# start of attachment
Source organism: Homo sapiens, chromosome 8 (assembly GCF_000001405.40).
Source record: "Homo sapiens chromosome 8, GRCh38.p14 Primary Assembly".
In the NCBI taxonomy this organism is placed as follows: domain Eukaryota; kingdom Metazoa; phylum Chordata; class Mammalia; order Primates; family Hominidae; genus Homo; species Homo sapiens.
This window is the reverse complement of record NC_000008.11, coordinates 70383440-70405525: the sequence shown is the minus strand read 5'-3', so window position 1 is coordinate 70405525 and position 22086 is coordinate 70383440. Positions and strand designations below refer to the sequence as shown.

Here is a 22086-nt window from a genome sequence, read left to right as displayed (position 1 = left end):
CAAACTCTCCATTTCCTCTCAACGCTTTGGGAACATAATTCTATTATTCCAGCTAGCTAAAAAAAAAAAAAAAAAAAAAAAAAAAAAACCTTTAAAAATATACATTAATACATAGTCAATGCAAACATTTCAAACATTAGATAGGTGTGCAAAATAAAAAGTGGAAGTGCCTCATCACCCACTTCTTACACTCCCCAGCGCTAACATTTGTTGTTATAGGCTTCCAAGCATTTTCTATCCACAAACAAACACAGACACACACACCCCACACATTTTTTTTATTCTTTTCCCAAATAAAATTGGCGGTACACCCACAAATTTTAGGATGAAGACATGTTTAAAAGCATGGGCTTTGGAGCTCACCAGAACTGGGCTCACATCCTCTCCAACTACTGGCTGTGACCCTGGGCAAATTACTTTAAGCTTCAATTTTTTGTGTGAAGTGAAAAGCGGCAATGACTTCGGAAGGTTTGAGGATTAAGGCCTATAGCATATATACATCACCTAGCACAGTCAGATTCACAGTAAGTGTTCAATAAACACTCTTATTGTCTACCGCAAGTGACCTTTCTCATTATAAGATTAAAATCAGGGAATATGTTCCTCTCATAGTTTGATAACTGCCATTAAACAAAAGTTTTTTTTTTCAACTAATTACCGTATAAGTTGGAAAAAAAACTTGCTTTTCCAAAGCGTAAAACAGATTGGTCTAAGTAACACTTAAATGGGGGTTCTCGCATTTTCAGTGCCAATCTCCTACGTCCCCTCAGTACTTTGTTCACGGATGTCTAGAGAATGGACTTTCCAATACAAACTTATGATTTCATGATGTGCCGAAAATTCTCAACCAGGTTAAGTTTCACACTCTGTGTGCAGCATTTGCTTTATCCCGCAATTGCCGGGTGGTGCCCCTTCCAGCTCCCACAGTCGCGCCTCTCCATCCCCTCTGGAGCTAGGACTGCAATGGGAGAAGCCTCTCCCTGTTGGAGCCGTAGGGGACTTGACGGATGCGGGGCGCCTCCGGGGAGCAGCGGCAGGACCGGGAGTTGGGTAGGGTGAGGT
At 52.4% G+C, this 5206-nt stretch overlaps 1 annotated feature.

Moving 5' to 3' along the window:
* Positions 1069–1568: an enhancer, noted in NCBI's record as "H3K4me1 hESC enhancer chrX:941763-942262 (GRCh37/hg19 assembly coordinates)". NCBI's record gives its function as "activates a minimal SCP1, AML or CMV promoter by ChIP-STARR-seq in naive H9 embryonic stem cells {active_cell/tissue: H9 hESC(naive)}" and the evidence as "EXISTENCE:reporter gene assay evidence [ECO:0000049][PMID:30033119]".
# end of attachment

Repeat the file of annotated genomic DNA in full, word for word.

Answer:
Source organism: Homo sapiens, chromosome 8 (assembly GCF_000001405.40).
Source record: "Homo sapiens chromosome 8, GRCh38.p14 Primary Assembly".
In the NCBI taxonomy this organism is placed as follows: domain Eukaryota; kingdom Metazoa; phylum Chordata; class Mammalia; order Primates; family Hominidae; genus Homo; species Homo sapiens.
This window is the reverse complement of record NC_000008.11, coordinates 70383440-70405525: the sequence shown is the minus strand read 5'-3', so window position 1 is coordinate 70405525 and position 22086 is coordinate 70383440. Positions and strand designations below refer to the sequence as shown.

Here is a 22086-nt window from a genome sequence, read left to right as displayed (position 1 = left end):
CAAACTCTCCATTTCCTCTCAACGCTTTGGGAACATAATTCTATTATTCCAGCTAGCTAAAAAAAAAAAAAAAAAAAAAAAAAAAAAACCTTTAAAAATATACATTAATACATAGTCAATGCAAACATTTCAAACATTAGATAGGTGTGCAAAATAAAAAGTGGAAGTGCCTCATCACCCACTTCTTACACTCCCCAGCGCTAACATTTGTTGTTATAGGCTTCCAAGCATTTTCTATCCACAAACAAACACAGACACACACACCCCACACATTTTTTTTATTCTTTTCCCAAATAAAATTGGCGGTACACCCACAAATTTTAGGATGAAGACATGTTTAAAAGCATGGGCTTTGGAGCTCACCAGAACTGGGCTCACATCCTCTCCAACTACTGGCTGTGACCCTGGGCAAATTACTTTAAGCTTCAATTTTTTGTGTGAAGTGAAAAGCGGCAATGACTTCGGAAGGTTTGAGGATTAAGGCCTATAGCATATATACATCACCTAGCACAGTCAGATTCACAGTAAGTGTTCAATAAACACTCTTATTGTCTACCGCAAGTGACCTTTCTCATTATAAGATTAAAATCAGGGAATATGTTCCTCTCATAGTTTGATAACTGCCATTAAACAAAAGTTTTTTTTTTCAACTAATTACCGTATAAGTTGGAAAAAAAACTTGCTTTTCCAAAGCGTAAAACAGATTGGTCTAAGTAACACTTAAATGGGGGTTCTCGCATTTTCAGTGCCAATCTCCTACGTCCCCTCAGTACTTTGTTCACGGATGTCTAGAGAATGGACTTTCCAATACAAACTTATGATTTCATGATGTGCCGAAAATTCTCAACCAGGTTAAGTTTCACACTCTGTGTGCAGCATTTGCTTTATCCCGCAATTGCCGGGTGGTGCCCCTTCCAGCTCCCACAGTCGCGCCTCTCCATCCCCTCTGGAGCTAGGACTGCAATGGGAGAAGCCTCTCCCTGTTGGAGCCGTAGGGGACTTGACGGATGCGGGGCGCCTCCGGGGAGCAGCGGCAGGACCGGGAGTTGGGTAGGGTGAGGT
At 52.4% G+C, this 5206-nt stretch overlaps 1 annotated feature.

Moving 5' to 3' along the window:
* Positions 1069–1568: an enhancer, noted in NCBI's record as "H3K4me1 hESC enhancer chrX:941763-942262 (GRCh37/hg19 assembly coordinates)". NCBI's record gives its function as "activates a minimal SCP1, AML or CMV promoter by ChIP-STARR-seq in naive H9 embryonic stem cells {active_cell/tissue: H9 hESC(naive)}" and the evidence as "EXISTENCE:reporter gene assay evidence [ECO:0000049][PMID:30033119]".